And here’s something else.

Today, just to try it out, I’ve followed this schedule. I got up at 6, did some important writing, and didn’t check email or my social networks until 10. After I’d finished, I’ve made myself wait to check in again. It’s now 4:30, and when I finish this post, I’ll check email again.

What did I experience?

Well, I got a hell of a lot of important stuff done. But I also watched some nature shows with my son, did some reading, bought some presents for people, played The Sims, and had two leisurely meals with my family.

I realized: All that pretense and effort to feel busy was robbing me of HUGE amounts of time that I didn’t know I had.

I was totally out of sorts today… but in a good way. I kept wanting to check email, to see if there was more stuff I could add to my to-do list, but I couldn’t. So, I… well, hell, might as well write that thing I’ve been wanting to write. And when I was done, I’d want to check email, but I couldn’t. So, hell, I guess I can do this other thing. I guess I can read with Austin. It doesn’t seem right, but I guess I can play video games.

I’d trained myself to think that if I was pretending to work, that I was working. But the only thing that was being done was that I was throwing away all of my time.

Try saving that time, just to see what it’s like. Who knows? You might like it.


Comments

  1. Jeff says:

    One of the best changes I made was to stop checking email first thing in the morning. I became much more productive in the morning and it carried forward into the afternoon. Once you get on a roll, it just keeps going. Now, I check email right before I eat lunch and at the end of my “work” day.

    It’ll be interesting to read about your results. Good luck!

    • Johnny says:

      Yeah, it was pretty disturbing to realize that I never complete anything from start to finish without in someway distracting myself. This should be much more interesting.

  2. I totally need to stop checking email first thing in the morning. It’s so ridiculously useless. And then I get sucked in and end up still in my pajamas at 2pm. LOL.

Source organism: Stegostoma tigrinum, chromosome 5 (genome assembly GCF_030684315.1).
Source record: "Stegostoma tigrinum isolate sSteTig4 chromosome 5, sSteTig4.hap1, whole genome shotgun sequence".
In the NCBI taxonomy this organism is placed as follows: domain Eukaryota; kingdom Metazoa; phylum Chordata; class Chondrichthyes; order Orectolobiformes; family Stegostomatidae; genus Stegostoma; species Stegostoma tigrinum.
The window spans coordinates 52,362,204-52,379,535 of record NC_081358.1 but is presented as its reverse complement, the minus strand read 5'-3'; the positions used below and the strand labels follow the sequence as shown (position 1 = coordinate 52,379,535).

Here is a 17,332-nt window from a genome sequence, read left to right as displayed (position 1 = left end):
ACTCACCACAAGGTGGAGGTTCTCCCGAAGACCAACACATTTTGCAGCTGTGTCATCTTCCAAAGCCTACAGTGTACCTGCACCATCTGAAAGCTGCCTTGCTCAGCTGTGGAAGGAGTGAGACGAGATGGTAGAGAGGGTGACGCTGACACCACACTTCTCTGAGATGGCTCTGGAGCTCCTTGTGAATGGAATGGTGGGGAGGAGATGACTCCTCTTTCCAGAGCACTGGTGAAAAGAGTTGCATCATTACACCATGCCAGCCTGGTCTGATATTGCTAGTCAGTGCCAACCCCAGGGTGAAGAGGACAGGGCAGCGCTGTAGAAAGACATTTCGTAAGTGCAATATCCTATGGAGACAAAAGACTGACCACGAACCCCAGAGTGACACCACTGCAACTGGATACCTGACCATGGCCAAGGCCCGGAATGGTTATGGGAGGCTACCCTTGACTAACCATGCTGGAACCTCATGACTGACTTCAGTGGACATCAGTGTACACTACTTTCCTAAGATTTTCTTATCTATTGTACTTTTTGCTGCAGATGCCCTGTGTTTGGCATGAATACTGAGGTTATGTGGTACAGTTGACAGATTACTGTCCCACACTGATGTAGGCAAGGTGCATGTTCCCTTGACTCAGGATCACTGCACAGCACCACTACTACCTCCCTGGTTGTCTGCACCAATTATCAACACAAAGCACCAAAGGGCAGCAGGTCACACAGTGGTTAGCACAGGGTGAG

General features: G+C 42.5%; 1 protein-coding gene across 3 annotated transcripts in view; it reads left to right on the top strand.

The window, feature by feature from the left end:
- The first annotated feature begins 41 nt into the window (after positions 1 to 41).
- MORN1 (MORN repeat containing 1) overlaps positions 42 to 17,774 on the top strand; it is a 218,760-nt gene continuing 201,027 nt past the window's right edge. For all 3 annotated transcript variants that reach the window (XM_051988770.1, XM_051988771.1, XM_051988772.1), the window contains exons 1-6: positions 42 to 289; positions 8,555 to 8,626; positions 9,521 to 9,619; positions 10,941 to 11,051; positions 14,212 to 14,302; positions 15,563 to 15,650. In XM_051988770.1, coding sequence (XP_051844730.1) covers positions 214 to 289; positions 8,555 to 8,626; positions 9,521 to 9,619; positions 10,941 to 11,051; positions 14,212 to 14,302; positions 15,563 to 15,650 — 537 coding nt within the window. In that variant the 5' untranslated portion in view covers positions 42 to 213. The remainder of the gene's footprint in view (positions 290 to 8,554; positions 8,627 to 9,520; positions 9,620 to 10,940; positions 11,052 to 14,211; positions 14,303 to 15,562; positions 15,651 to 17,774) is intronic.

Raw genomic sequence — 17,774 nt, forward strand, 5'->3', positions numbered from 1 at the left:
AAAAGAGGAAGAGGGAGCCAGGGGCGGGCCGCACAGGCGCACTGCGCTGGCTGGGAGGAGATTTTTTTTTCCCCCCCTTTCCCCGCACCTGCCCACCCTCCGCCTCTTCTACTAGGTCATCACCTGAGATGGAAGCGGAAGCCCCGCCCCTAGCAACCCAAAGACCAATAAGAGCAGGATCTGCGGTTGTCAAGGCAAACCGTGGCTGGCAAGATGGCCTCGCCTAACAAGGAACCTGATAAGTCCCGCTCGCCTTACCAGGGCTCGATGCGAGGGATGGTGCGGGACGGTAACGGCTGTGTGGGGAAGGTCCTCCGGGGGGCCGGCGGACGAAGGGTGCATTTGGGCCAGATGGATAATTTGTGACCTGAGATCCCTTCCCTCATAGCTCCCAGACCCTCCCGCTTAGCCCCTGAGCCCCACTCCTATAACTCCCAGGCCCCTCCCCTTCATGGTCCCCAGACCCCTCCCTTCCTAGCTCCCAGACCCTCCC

I just hired a site manager (she’s my version of your Amy) and it’s AWESOME. She handles comment moderation, random/general emails, schedules/tweets links to oldies but goodies on my site and more. I already have more time and I might just follow along with you to increase that. 🙂

    Thanks, Johnny!
    Heather

  3. My biggest problem was answering the phone. I’d end up getting sucked into a conversation that I didn’t want to get into and it would take up lots of time. Time that could be better spent. I now only check my phone twice a day. The rest of the day – the ringer is off. Made my life a lot better. I may have to try this with email. Wonder if I can refrain from checking it first thing in the morning?

    • Johnny says:

      Well, having done only one day of this, I do have to say that not checking e-mail first thing in the morning seems to be one of the most important things. It gets you doing things that are important, rather than just the urgent crap that cropped up overnight.

  4. Emily Rose says:

    I’ve already started turning off my ringer on my phone (because my sleep hours are not everyone else’s sleep hours) and I was sick of getting called in the middle of a good dream and then having a shitty day for not getting good sleep. It also serves to turn of my phones sync for most of the day and to keep it on vibrate (doesnt hurt that my loud speaker doesnt work anymore).

    Another thing that is helping, I opened a separate email account ONLY for newsletters and blog updates. That way I am not inundated with emails all hours of the day and night and go read all my updates one time a day, and its usually at night after work stuff is settled down. I know people think having more e-mail accounts is a hassle, but I have alot of them and use them like folders. Certain things go into that email account and other things into that one, family into that one.. etc. Someone told me to use the folders and I honestly tried and it didn’t work for me very well, I was still getting too many emails and needed them more organized – so separate accounts is perfect for it.

    Good Luck with your self-challenge Johnny!

    • Johnny says:

      I happy that I’ve never used the notification feature for new e-mail on my phone. I don’t know how people stay sane when they do that. Every time an e-mail comes in, your phone beeps, and most people deal with it right then and there no matter what. That’s a good way to go nuts.

  5. Shanna Mann says:

    Hmmm. I really should. I know I should. But goddamn… it’ll hurt. I have all this email correspondence to keep up with! Relationships! Contacts!

    Ok, fine. Do you have a limit for how long you spend IN email? Because if I check my email, read what needs to be read, respond what needs to be responded to and delete everything else, I’ll be there at least an hour, probably two.

    • Johnny says:

      No. It takes whatever time it takes, and that’s all there is to it. There’s no way it’s going to take more time than it did before. The other thing I’ve noticed already is that when I’m not addicted to checking e-mail, I go through it faster because I don’t want to make it last like I used to. Does that make sense?

  6. I’ve tried this several times. My difficulty is not putting something in place of email/social media that gives me the same emotional reward. I have a tendency to go to a (cough) celebrity site to find out the latest on such great and estimable people as Paris Hilton, et al in the absence of Facebook.

    I’ve just started a primal/paleo challenge and don’t want to derail that because I know this will be hard but I’ll give it a think and see if I can do it.

    • Oh, and I am in the final lessons of your Tao of Awesome – I guess I’ll need to add this to my weekly plan, right? 😉

    • Johnny says: